It’s a whale of a time!
Whales are all around the world, but here in Juneau we have the best whales. We pride ourselves on our summer humpback whale population. If you did not know already, it is estimated that 10% of the world’s humpback whales’ population resides in the waters around Juneau during our whale watching season. We also get regular sightings of orcas.
The North Pacific humpback whales are enormous creatures. They are basically the size of a school bus. A bus! That is huge, especially when they can typically weigh 25 to 50 tons! Humpback whales are easily identifiable, too, by their abnormally large pectoral fins (flippers), big fanned tail and hump-shaped back with a small black dorsal fin. Also, don’t worry that you will miss the whales. We have plenty for you to see, and it is estimated that a humpback whales live to be an average age of 40-55 years. Many live to be a lot older than that.
Make sure to ask our naturalist about the local whale legend named Flame!
We will be calling humpbacks our neighbors from April-September. Humpback whales can migrate more than 3,000 miles on their annual journey starting in the North Pacific Ocean. They make their rounds to visit Juneau’s pristine and protected waters. You may be starting to get the idea of why we guarantee humpback whale sightings. During the summertime, we are blessed to see them cruising the waters of Alaska, East Russia and British Columbia. The waters around Juneau are perfect for whales and their new calves. Here they have an abundance of food and are greatly protected. During our winter they travel to mostly Hawaii, Central America, Asia, or Mexico—for mating, giving birth and rearing their young.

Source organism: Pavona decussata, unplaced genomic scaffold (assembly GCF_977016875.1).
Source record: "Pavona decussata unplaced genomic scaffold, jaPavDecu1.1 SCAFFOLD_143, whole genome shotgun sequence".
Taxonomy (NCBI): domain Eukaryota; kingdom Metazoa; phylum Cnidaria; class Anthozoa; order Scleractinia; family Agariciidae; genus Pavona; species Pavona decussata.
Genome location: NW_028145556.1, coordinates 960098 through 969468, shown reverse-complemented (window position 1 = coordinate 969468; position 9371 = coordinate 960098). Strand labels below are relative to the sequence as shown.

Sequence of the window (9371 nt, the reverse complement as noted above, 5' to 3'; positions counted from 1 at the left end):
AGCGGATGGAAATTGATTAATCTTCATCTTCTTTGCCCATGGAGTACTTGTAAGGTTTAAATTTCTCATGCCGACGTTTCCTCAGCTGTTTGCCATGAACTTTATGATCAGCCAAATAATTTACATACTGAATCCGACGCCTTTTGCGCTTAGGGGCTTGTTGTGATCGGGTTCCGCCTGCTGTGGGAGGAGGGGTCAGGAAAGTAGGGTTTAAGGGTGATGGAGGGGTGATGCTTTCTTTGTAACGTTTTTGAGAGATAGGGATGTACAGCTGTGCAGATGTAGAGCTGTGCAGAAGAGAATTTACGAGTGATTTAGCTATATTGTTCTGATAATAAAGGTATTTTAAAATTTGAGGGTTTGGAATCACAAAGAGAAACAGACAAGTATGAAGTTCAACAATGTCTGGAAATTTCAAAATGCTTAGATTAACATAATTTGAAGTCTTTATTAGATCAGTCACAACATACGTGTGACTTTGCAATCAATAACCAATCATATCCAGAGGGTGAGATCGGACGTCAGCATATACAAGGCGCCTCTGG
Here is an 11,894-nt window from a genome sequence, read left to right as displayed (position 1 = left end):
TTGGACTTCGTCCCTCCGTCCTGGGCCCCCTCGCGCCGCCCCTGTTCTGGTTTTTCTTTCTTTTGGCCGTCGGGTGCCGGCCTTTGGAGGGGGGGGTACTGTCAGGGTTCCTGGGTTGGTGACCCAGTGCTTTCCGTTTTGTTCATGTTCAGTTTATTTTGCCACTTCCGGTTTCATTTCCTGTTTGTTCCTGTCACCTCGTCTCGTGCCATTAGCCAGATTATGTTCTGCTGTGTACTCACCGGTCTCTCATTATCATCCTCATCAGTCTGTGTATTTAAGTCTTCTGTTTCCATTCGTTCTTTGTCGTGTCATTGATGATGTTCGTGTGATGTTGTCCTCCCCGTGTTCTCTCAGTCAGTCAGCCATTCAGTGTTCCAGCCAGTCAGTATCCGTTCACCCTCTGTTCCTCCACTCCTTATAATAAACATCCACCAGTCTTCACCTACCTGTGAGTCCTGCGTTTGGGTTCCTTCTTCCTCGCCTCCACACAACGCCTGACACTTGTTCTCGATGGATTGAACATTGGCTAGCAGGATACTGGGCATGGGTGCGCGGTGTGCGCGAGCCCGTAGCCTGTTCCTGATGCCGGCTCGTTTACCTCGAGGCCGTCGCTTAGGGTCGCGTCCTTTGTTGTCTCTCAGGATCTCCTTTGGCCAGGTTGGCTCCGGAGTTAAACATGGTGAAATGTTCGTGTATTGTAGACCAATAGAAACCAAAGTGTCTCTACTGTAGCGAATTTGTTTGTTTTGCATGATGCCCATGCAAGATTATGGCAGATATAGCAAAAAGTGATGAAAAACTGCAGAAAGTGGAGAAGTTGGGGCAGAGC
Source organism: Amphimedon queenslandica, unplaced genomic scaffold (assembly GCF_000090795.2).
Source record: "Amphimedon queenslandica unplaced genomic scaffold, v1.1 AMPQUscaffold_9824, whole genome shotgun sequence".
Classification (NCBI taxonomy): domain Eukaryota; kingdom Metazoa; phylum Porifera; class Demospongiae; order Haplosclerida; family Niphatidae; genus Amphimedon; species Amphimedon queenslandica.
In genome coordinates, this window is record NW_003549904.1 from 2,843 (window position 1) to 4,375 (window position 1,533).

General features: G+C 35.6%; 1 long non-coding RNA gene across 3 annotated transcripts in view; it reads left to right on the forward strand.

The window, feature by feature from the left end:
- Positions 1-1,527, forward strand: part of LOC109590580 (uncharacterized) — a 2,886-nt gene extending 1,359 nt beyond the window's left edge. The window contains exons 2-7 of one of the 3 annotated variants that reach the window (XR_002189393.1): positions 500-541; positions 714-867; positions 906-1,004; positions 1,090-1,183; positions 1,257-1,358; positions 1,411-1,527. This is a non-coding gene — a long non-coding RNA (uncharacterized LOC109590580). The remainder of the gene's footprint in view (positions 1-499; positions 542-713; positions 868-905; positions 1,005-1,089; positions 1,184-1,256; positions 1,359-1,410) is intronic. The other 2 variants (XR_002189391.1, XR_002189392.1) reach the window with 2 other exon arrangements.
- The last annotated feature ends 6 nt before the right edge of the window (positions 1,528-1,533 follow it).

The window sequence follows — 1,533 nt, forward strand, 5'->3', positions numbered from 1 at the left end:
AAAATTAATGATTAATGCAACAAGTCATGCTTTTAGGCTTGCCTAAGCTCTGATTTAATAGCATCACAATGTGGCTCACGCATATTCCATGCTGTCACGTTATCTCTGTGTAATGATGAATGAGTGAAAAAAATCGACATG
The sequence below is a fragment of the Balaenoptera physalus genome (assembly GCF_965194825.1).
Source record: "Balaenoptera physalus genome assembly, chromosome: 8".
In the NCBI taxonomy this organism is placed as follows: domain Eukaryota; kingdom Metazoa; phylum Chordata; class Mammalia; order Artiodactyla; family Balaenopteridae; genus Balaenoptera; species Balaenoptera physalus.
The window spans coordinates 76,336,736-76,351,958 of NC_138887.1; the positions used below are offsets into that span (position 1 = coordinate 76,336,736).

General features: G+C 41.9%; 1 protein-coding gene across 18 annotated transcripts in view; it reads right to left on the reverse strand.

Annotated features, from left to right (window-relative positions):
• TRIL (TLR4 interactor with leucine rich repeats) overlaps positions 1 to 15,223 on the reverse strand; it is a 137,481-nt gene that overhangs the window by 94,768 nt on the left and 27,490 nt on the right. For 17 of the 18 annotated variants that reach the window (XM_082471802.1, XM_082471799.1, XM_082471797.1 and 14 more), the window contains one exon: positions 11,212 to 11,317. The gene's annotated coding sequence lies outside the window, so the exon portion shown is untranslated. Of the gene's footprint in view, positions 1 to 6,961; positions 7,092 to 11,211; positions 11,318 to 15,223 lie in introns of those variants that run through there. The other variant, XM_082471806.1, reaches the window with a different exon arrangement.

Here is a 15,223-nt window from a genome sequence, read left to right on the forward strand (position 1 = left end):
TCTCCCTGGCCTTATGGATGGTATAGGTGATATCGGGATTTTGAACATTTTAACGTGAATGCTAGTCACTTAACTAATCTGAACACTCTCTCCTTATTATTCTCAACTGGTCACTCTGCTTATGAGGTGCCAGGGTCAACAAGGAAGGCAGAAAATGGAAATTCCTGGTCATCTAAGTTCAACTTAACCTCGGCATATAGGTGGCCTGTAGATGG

No longer listed under the Endangered Species Act.
The U.S. government listed all humpback whales as endangered back in 1970, after commercial whaling had drastically reduced their numbers; however, they are back! The whales that is. Due to international conservation efforts to protect and conserve whales over the past 40 years, their numbers are looking promising. Interestingly, in the fall of 2016, the National Oceanic and Atmospheric Administration (NOAA) Fisheries deemed the once endangered humpback whales that feed here in Juneau, Alaska, recovered enough that they were delisted under the Endangered Species Act in 2016.
To learn more about the finer things regarding humpback whales refer to the two articles below:
Information cited from nationalgeographic.com, noaa.gov, naturemappingfoundation.org, environmentalaska.us, nationalforests.org, onekindplanet.org, kidskonnect.com, arkive.org, discoverwildlife.com and uas.alaska.edu.